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Found 86 results

  1. StreetFight3r

    Code of conduct for pedestrians

    http://www.straitstimes.com/singapore/transport/keep-to-the-left-and-stay-alert-first-ever-code-of-conduct-for-pedestrians-kicks SINGAPORE - Pedestrians should stay off shared paths, stick to footpaths if possible and keep to the left unless they are overtaking another pedestrian. They should also refrain from using their mobile phones while walking on such paths for their own safety. These points were stated in the first-ever code of conduct here involving pedestrians, which is part of measures first proposed late last year by the Active Mobility Advisory Panel. The code of conduct for users of public paths had previously focused on device users, such as cyclists and e-scooter riders. The updated code of conduct kicked in this month, together with a new rule banning those under 16 from riding electric scooters unsupervised by adults. Another new rule bans device users from using their mobile phones while riding. The Land Transport Authority (LTA) said on Tuesday (Aug 4) that the recommended habits for pedestrians will complement existing active mobility regulations and guidelines for other path users. "We will continue to engage and educate the public on how all can play a part in fostering a safer and more responsible path-sharing environment," said LTA. "A campaign encouraging all users to be more gracious on our paths will be rolled out at the end of the year." The code of conduct recommends these key points for pedestrians: stick to footpaths and pedestrian crossings when available beside shared paths, keep left on all paths, and stay alert when walking on paths. According to the code, pedestrians should stay alert and pay attention to their surroundings when on a footpath or shared path. They should also "refrain from using a mobile communication device or operating any of its communication or other functions - such as listening to music - in a manner as will prevent the pedestrian from detecting danger or oncoming obstacles". The various measures were proposed and introduced in response to a growing number of fires and accidents involving e-scooters last year. However, such issues have been reduced following a ban on e-scooters on footpaths, among other preventive measures. National University of Singapore transport infrastructure expert Raymond Ong said the code of conduct involving pedestrians makes sense from both a safety and an infrastructure perspective. "It makes more sense for pedestrians to keep on their paths for safety reasons... you also want pedestrians to understand that we have a huge role to play in ensuring our own safety," he said. "We don't have a lot of physical space (to create separations between paths), so it is more about shaping behaviour and trying to make the environment more conducive for walking and cycling." He said that research has shown that distracted driving, riding and movement leads to an increased risk of accidents and a pedestrian who is not distracted will be better able to avoid them. Dr Ong added that the lack of mechanisms to enforce the code of conduct is not the issue here but what is important is to educate the public. "Enforcement is something that is very reactive, but to educate and transform such that these behaviours become more like intuitive-based actions is more important," he said. But not everyone agrees with the updated code of conduct. Mr Francis Chu, the co-founder of cycling group Love Cycling SG who previously sat on the AMAP, said it was unnecessary. “Formalising keeping to the left while walking can cause some aggressive riders to shift the blame to the victim,” he said, citing a hypothetical example where in case there is an accident, a device user could blame a pedestrian for not keeping to the left. Mr Chu said certain pedestrians, such as the elderly and young children, may not be able to keep left and be alert at all times. He added that the onus should be on cyclists and PMD users to keep their device in control and ensure the safety of pedestrians. Mr Chu said: “If the main objective is safety for all path users, aren’t the two simple rules of riders giving way and keeping a safe distance from pedestrians sufficient? “It is important to not have a code of conduct for walking and ruin a relaxing walk that elderly pedestrians deserve.” With the banning of underage riding of e-scooters without supervision, the code of conduct for path users has also been updated to include a section for supervisors to refer to. Adults supervising young riders should keep to one rider at a time and have him or her clearly in their sight. They should also educate the young rider about safe riding and the relevant regulations.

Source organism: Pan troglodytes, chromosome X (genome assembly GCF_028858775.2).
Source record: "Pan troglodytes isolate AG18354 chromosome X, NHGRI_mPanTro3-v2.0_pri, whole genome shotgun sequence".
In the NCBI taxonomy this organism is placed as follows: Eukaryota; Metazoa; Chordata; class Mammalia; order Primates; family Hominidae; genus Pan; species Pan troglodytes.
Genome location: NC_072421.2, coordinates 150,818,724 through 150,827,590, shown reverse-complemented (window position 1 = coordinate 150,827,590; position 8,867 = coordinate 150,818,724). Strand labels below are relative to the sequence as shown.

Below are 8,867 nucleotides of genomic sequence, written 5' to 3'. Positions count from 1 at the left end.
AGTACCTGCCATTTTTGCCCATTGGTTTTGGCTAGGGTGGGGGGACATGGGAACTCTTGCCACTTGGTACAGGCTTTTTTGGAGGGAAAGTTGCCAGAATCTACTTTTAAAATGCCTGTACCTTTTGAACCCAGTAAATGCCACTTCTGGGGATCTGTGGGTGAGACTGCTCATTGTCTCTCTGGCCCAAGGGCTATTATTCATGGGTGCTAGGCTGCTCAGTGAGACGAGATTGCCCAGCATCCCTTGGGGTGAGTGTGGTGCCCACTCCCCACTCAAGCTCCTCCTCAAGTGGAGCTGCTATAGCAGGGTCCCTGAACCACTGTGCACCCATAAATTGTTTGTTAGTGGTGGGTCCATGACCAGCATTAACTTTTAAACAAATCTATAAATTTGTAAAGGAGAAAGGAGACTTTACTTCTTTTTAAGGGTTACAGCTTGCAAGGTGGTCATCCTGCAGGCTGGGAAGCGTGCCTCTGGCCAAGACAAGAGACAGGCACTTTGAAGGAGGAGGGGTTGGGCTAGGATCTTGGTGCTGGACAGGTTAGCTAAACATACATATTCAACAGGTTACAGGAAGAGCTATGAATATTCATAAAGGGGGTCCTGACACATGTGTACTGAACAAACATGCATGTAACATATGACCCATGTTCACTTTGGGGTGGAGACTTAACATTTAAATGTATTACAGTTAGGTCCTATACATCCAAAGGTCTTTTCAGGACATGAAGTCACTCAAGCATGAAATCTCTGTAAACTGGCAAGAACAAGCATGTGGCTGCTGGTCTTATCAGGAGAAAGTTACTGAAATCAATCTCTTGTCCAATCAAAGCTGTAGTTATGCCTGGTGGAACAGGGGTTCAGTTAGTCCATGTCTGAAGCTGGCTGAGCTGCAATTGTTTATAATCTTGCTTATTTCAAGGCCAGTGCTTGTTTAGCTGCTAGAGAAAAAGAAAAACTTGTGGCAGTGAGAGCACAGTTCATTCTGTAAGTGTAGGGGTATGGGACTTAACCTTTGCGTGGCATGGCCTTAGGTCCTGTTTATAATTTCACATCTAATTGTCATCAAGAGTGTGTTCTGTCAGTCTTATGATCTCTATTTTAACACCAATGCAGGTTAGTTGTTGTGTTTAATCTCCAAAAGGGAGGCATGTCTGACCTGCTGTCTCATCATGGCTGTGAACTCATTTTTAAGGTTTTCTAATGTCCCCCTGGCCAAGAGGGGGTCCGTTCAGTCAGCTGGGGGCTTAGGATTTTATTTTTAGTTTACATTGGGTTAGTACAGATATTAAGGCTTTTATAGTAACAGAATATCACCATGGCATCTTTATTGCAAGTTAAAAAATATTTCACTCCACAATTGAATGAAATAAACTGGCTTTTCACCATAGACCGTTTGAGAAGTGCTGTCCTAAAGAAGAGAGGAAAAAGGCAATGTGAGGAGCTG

2. At https://www.straitstimes.com/forum/forum-three-years-too-soon-for-first-car-inspection
  3. Mockngbrd

    LTA come for phv liao

    https://www.straitstimes.com/singapore/transport/lta-to-streamline-rules-governing-taxis-private-hire-cars SINGAPORE - A long-awaited move to impose tighter regulations on private-hire operators is finally on the way. The Land Transport Authority said on Thursday (Jan 24) that it is proposing to license all street-hail and ride-hail operators, "as they provide the same fundamental service of transporting commuters from point to point". This is a stark change from the time when these newcomers arrived six years ago, when the authority viewed them as "tech companies" and not transport providers. The LTA said on Thursday that regulations will also cover companies which provide pre-booked chauffeured services. Observers expect changes to harmonise regulations governing taxis and private-hire players. The LTA noted that the change will be "different from today's regulatory framework, where one set of regulations apply to taxi operators which provide both street-hail and ride-hail services, and there are no uniform regulations that apply to operators that purely provide ride-hail services". It said a new regulatory framework "will replace the existing Taxi Service Operator Licence and Third Party Booking Registration Certificate". The LTA is also looking at ways to improve safety, but gave no details on how it intends to do this. Preliminary statistics from motor insurers indicate road accident rates have crept up since the arrival of private-hire firms. On the commercial side, the new regulatory framework will allow drivers freedom to drive for whomever they wish. The framework will "allow LTA to prohibit all operators from having driver exclusivity arrangements", the authority added. The Straits Times understands the Public Transport Council will eventually see that both taxi and private-hire companies adhere to the new regulations. When asked, the PTC said it was more appropriate for the LTA to reply. An LTA spokesman would not comment, merely saying "more details on the review will be made available when ready". The LTA is seeking public feedback on the proposed changes. Those who wish to have their say can do so via http://bit.ly/PCDP2P, or e-mail jiaksai@lta.gov.sg by Feb 21.